The SOLID Design Principles Deconstructed

The SOLID principles are often presented as being core to good code design practice. Each of S, O, L, I and D do not, however, necessarily mean what programmers expect they mean or are taught. By understanding this range of beliefs we can learn more about practices for objects, components and interfaces than just S, O, L, I and D.

This talk reviews the SOLID principles and reveals contradictions and different interpretations. It is through paradoxes and surprises we often gain insights. We will leave SOLID slightly more fluid, but having learnt from them more than expected.



Kevlin Henney

Kevlin Henney is an independent consultant, trainer and author. His interests are in process, practice, patterns and programming.


Handling Uncertainty with Behavior-Driven Development

BDD is a set of practices which help software development teams to have conversations about the behavior of their system and how it delivers value to the project stakeholders. BDD has changed from its early roots as a replacement to TDD and now works as a mini-methodology across the whole software lifecycle. Over the last few years the adoption of BDD has grown globally, with dozens of tools created, used by hundreds of projects around the world.

In this talk we look at the original reasons behind the creation of BDD, bringing the focus back to the language and conversations which lie at its heart. We look at how BDD’s patterns can be applied at multiple scales – from the initial project vision all the way to the code – to deliberately discover and address uncertainty and risk in every aspect of software development, producing reliable, maintainable software that matters.



Liz Keogh

Liz Keogh is a Lean and Agile consultant based in London. She is a well-known blogger and international speaker, a core member of the BDD community and a passionate advocate of the Cynefin framework and of Wardley Mapping.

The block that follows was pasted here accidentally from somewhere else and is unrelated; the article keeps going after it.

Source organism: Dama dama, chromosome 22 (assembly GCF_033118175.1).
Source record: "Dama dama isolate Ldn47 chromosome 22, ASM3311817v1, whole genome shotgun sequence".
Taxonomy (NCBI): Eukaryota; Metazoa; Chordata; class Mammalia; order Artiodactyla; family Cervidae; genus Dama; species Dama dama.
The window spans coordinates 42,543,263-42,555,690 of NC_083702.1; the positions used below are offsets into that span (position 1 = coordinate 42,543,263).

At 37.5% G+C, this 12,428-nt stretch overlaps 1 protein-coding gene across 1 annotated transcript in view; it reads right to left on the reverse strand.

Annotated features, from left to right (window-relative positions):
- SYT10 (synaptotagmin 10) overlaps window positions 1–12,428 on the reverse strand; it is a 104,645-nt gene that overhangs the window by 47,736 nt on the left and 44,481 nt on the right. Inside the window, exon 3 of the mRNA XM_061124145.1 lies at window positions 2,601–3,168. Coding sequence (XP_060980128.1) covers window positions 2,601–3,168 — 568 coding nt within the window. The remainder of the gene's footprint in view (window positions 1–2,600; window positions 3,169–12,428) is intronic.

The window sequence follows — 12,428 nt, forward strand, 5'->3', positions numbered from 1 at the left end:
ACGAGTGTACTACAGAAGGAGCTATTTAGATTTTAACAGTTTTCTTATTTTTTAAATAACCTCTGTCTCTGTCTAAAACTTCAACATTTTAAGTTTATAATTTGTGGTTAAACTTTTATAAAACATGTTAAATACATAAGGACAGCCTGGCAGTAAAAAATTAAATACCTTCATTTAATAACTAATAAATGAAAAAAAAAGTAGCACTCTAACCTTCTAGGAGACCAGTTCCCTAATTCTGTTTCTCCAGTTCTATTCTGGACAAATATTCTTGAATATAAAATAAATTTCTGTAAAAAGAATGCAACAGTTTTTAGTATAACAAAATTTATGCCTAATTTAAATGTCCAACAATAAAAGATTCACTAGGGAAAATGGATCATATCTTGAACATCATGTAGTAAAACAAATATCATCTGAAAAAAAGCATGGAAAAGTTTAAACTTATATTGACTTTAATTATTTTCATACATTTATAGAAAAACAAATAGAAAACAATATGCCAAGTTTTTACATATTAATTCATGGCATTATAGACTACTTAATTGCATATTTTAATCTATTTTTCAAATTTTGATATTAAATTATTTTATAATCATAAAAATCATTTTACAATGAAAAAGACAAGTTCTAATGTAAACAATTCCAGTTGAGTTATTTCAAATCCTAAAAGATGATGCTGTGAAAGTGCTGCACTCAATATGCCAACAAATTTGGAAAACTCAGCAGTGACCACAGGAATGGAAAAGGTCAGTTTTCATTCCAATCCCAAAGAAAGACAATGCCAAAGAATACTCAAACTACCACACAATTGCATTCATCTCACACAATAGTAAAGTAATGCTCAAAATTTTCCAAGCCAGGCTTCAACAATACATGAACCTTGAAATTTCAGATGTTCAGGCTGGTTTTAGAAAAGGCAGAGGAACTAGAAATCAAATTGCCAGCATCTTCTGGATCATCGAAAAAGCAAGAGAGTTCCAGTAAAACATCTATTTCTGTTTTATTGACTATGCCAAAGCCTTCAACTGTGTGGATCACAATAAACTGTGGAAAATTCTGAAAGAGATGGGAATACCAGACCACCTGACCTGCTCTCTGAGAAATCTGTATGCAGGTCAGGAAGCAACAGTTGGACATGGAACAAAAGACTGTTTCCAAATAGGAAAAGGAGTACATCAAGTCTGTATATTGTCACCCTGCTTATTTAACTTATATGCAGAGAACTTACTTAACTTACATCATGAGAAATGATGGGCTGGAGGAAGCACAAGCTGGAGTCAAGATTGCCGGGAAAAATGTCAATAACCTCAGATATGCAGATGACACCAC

Liz has a strong technical background with over 20 years’ experience in delivering and coaching others to deliver software, from small start-ups to global enterprises. Most of her work now focuses on Lean, Agile and organizational transformations, and the use of transparency, positive language, well-formed outcomes and safe-to-fail experiments in making change innovative, easy and fun.


What Colours is Your Backlog?

How to manage and balance all the future features, some architectural work, defect corrections and a growing technical debt. We present a simple strategy based on four colours to help putting it all in the same frame of reasoning, in a single backlog, with some détours about the real nature of technical debt, about value versus cost, the old concept of earned-value, your velocity, and risks and uncertainties.



Philippe Kruchten

Professor of Software Engineering
University of British Columbia


Mobile Web Whirlwind Tour of PhoneGap, Cordova & Topcoat

Mobile is on the rise, and with it comes mobile web technology. The past year has seen tremendous adoption of the free/open source PhoneGap project with over 1 million downloads. Building fast and clean apps has never been easier thanks to a new CSS library from Adobe called Topcoat.

In this talk, Brian will demonstrate how to quickly build a mobile application using PhoneGap with Topcoat, how it all works under the hood, how it relates to Apache Cordova, and where the project is going in the coming year.



Brian LeRoux

Brian LeRoux leads the open source PhoneGap project team at Adobe (currently undergoing incubation as Apache Cordova). He's been with the PhoneGap project from its very humble beginnings at Nitobi Software.